As far as I can tell, the book is about buying a house in the French Pyrenees on impulse (the first and one one he sees), deciding to move his piano there so that he can finally master it, his adventures in moving from London to France, getting talked into buying and self-installing a swimming pool and his culturally hilarious antics in trying to ingratiate himself with the locals. He also complains a lot about being single in his early 40s. That's it. No bet, no gimmick, no slightly juvenile behavior. It all seemed so mature and grown up. I felt lost with Tony sans gimmick. What are doing here together, Tony? Are we going to get up to no good or are we just going to sit in your living room staring out at the mountains while we discuss the hilarious differences between the French and the English? Cause if there's no fun gimmick, do you mind if I just head off to bed? Maybe we can get up to no good tomorrow.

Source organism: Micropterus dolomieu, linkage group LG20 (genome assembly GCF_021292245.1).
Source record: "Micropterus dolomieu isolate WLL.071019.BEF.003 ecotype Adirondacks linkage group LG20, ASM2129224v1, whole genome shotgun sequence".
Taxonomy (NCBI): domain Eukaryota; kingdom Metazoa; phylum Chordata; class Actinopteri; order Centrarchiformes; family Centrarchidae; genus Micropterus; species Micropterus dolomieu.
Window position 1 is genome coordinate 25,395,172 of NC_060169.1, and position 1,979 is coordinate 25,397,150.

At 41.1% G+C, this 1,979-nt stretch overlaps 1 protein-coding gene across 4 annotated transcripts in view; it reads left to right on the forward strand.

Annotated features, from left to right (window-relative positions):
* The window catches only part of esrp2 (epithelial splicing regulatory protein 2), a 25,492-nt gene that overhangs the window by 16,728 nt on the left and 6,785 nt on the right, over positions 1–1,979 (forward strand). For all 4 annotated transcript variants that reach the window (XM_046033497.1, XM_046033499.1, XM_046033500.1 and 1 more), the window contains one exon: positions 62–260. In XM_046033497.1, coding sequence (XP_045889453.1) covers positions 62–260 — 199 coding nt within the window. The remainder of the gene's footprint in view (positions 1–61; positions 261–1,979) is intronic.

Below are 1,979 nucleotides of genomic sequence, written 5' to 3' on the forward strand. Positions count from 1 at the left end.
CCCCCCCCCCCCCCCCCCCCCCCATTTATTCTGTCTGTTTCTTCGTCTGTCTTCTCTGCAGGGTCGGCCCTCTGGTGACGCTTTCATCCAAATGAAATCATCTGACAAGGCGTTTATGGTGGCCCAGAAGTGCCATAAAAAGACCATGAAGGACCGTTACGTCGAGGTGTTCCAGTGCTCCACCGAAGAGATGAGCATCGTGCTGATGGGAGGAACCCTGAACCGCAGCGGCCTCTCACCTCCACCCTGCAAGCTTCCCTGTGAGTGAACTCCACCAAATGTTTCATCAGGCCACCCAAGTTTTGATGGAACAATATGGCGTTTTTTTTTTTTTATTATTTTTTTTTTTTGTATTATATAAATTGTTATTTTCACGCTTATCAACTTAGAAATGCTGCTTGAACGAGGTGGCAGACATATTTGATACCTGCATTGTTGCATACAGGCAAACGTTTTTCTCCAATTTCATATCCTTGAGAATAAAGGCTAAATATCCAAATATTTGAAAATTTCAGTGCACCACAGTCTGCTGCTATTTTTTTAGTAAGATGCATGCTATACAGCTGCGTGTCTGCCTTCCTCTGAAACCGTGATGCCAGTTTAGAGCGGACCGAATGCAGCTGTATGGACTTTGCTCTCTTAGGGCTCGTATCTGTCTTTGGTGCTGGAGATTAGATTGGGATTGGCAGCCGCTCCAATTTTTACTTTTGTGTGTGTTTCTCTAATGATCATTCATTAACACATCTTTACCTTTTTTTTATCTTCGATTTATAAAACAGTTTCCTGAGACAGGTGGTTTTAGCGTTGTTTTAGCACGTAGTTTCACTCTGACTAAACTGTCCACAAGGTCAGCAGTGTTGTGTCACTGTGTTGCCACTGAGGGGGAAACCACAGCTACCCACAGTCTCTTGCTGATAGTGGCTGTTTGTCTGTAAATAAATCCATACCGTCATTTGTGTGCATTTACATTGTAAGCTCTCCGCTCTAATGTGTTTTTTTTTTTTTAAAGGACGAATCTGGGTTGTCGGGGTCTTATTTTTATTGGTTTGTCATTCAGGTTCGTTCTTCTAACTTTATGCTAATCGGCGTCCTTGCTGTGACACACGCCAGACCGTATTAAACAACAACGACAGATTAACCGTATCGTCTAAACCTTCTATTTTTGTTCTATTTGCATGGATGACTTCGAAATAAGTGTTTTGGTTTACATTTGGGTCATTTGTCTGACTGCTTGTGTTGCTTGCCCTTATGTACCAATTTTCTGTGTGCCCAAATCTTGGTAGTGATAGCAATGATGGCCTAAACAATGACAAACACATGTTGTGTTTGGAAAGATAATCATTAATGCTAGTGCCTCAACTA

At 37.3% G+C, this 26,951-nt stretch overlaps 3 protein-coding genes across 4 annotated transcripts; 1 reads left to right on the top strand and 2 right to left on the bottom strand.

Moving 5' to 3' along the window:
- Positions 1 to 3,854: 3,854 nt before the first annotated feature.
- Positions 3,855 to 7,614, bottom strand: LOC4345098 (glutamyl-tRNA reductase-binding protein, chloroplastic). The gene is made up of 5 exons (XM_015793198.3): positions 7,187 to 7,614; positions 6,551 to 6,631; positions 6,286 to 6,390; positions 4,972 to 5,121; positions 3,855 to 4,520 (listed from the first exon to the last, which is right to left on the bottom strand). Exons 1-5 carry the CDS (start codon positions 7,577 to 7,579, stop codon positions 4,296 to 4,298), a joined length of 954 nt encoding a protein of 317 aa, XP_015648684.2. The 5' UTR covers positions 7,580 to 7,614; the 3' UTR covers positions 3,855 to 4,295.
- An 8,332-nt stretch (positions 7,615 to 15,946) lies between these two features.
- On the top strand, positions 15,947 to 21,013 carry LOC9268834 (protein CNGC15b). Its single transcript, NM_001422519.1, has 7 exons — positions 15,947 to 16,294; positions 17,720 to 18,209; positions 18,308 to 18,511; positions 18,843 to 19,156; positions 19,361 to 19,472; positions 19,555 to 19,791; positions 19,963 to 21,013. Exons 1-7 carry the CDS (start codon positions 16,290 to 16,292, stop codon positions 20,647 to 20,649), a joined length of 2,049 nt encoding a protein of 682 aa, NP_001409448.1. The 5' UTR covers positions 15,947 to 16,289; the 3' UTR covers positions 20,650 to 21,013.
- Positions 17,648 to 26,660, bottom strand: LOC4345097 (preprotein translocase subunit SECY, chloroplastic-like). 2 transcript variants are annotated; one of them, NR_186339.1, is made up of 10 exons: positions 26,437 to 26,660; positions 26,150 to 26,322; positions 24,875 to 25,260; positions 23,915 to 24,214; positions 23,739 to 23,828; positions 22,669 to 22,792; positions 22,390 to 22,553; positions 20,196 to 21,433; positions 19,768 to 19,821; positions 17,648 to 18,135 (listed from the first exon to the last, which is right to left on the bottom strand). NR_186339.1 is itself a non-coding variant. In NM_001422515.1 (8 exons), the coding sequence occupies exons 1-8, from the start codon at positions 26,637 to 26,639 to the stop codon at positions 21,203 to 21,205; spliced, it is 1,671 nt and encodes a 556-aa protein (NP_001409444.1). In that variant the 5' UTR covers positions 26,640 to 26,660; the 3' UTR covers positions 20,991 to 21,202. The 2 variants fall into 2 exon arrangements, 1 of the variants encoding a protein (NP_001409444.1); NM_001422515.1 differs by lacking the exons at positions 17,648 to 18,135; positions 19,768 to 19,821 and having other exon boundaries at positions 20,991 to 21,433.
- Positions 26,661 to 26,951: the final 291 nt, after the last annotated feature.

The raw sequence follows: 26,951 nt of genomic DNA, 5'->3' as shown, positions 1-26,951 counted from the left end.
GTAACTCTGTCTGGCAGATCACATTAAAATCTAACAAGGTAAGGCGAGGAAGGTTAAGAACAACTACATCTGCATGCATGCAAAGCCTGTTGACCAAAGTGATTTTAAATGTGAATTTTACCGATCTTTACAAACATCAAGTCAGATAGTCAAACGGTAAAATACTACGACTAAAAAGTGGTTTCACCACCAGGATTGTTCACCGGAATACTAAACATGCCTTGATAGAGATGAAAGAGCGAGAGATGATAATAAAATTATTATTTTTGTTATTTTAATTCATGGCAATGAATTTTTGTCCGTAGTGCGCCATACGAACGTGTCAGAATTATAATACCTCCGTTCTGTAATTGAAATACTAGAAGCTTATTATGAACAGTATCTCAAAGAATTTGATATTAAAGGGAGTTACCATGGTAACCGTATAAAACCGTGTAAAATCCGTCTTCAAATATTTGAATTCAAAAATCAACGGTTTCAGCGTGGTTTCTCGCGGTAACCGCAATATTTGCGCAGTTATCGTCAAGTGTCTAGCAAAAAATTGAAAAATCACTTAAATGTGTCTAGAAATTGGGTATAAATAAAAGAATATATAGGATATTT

Aside from the lack of gimmick, this book failed to grab me for a couple of other reasons. First, what I enjoyed about his previous books was that Hawks attempts to win the sorts of bets we might make (but really, actually don't make) with your friends. There was a blue-class hilarity manifest in the narrative that spoke to everyman. I could hitchhike around Ireland with a fridge if I wanted. Sure, it would require a plane ticket to Dublin, but not much else and I'd have a ball doing it. And if I don't I can fantasize about what sorts of nonsense I'd get up to if I did. His adventures always dwelt in the realm of possibility for everyone. Not so with A Piano in the Pyrenees.